LA: Yeah, he didn’t, and the paragraph you read earlier, he embraced the controversy, but the suffragettes were very effective, because they would just scream out something and stop. And so what are you going to do, ignore it? or are you going to respond? If you respond, you’re off your speech. And he says something clever. He says people who care about making good arguments in the forum of them, are particularly put off. He means himself.

HH: He means himself. (laughing)

LA: (laughing) He, the listeners should know that in 1909, Churchill was getting off a train in Bristol, and suffragette Theresa Garnett came up to Churchill and struck him repeatedly with a whip. (laughing) And it made big, national news.

HH: Well you know, they played hardball.

LA: Oh, man. You know, we’re about to get suffragettes on the money in America, and I don’t know that the American ones were as mean as the ones in Great Britain.

HH: Well, Harriet Tubman will be first. She is not a suffragette. She is actually a noble woman.

LA: Yeah.

HH: I was telling someone last night, MSNBC called me up and asked do you have an opinion on this. I said I am from the free soil of Northeastern Ohio where Hubbard House was the terminus of the Underground Railroad in Ashtabula, where I was taken by my family, and I took my children. So I’m very glad to see Harriet Tubman on the currency. I think they were a bit taken aback. We’ll talk about that after the break, Dr. Arnn.

— – – – –

HH: Dr. Arnn, I want to go back for a moment to the currency and Harriet Tubman, because I was a little bit startled that the producer found it odd that I would support Harriet Tubman being on. They cancelled the segment last night when Prince died, and so I didn’t go on, and I was ready to tell them about Hubbard House in Ashtabula, Ohio, where all four of my grandparents are. It’s a national landmark. It’s the terminus of the Underground Railroad, where escaping slaves, Harriet Tubman would help people, herself an escaped slave, would help people on the Underground Railroad, made their way to Lake Erie, crossed over to Canada, and were free. And you and I, and your college is a free soil college. It is remarkable to me that the left doesn’t know that the Republican Party is an anti-slavery free soil party.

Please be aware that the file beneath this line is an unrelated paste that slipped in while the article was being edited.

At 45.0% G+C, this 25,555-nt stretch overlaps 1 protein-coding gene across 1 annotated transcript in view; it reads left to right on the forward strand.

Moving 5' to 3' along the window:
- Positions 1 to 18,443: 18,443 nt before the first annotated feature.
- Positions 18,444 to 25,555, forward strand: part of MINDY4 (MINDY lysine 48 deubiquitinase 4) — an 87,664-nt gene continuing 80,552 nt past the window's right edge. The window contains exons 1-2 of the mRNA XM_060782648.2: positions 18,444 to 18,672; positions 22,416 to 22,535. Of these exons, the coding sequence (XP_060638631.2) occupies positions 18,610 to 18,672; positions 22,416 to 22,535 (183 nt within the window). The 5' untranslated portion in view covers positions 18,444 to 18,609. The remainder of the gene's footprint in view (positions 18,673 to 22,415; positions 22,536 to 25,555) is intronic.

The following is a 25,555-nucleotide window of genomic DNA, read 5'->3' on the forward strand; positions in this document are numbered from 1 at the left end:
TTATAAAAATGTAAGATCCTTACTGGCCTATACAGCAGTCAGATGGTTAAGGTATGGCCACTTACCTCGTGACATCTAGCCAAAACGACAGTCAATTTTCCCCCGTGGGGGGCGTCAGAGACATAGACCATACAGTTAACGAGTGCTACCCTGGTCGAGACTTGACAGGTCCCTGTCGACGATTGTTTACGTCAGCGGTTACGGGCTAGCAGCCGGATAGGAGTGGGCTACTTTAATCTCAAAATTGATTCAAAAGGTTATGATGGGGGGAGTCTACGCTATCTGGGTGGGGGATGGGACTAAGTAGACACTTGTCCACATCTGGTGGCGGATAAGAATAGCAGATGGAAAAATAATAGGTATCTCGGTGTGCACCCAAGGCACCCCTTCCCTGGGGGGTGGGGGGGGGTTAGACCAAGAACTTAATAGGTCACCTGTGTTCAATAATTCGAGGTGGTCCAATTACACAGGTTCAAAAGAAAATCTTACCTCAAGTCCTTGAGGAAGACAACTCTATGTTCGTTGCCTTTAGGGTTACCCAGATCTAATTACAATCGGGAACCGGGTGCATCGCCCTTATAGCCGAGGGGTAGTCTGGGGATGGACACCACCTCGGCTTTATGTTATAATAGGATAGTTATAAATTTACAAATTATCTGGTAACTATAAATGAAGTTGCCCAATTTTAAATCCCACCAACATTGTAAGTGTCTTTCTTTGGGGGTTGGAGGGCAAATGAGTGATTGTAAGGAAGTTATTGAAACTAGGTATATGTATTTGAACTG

LA: Isn’t that crazy? So Hillsdale College has its own storied history, right? Many escaping slaves made their way to Hillsdale and were sheltered there before they went on. And you know, we are probably, we’re the only one, the first we can find, institution of any kind in America founded on the principle without regard to race, sex or national origin. And we were big time when the, when one of our founders came to Hillsdale to move the college 30 miles south to get to a big town in 1852, he met in the city hall and he said this is going to be an abolitionist college, this is going to be a serious college, this is going to be a Christian college. If you want a college like that, we need you to give us some dough. And Hillsdale ponied up $25,000 dollars on condition that Mr. Dunn, was his name, matched the money. So it was an abolitionist college to the teeth, and that’s why it became affiliated with Abraham Lincoln in the several ways that it was. And of course, Frederick Douglass spoke on our campus twice.

HH: You know what’s sad about that? If he’d only gone another 30 miles south, he’d have been in Ohio.

LA: Yeah, but it was dangerous down there. (laughing)

HH: (laughing) But that is, to me, everyone assumes that the Republicans are going to be upset that they dumped Jackson, a Democrat, for Harriet Tubman. And we’re the free soil people. We’re the anti-slavery people. And that’s just media ignorance. I just think it’s…

LA: Yeah, and I agree with you, by the way, they, she’s a good choice, right? I mean, she was this brave woman who did a very great deal of good. And you know, so I don’t, you know, the objection to it, if there is one, and there is one, is that our money has been amazingly stable. And you know, the images on it and all that, the British change theirs from time to time. So there’s no really great principled objection to the changes except that you know, money shouldn’t be switching around all the time.

HH: Yeah, I don’t want them to turn this into revolving daily thing like stamps. Stamps are that way.

LA: Yeah.

HH: But I’m glad for Harriet Tubman. I think it is representative of a particular kind of courage, and of a particular era of which we should be proud that there existed people like Harriet Tubman and people like the forbearers at Hubbard House and Hillsdale College who helped her, because that is, to me, it’s great American history. It proves, I think, that the Declaration never lost its core group of supporters.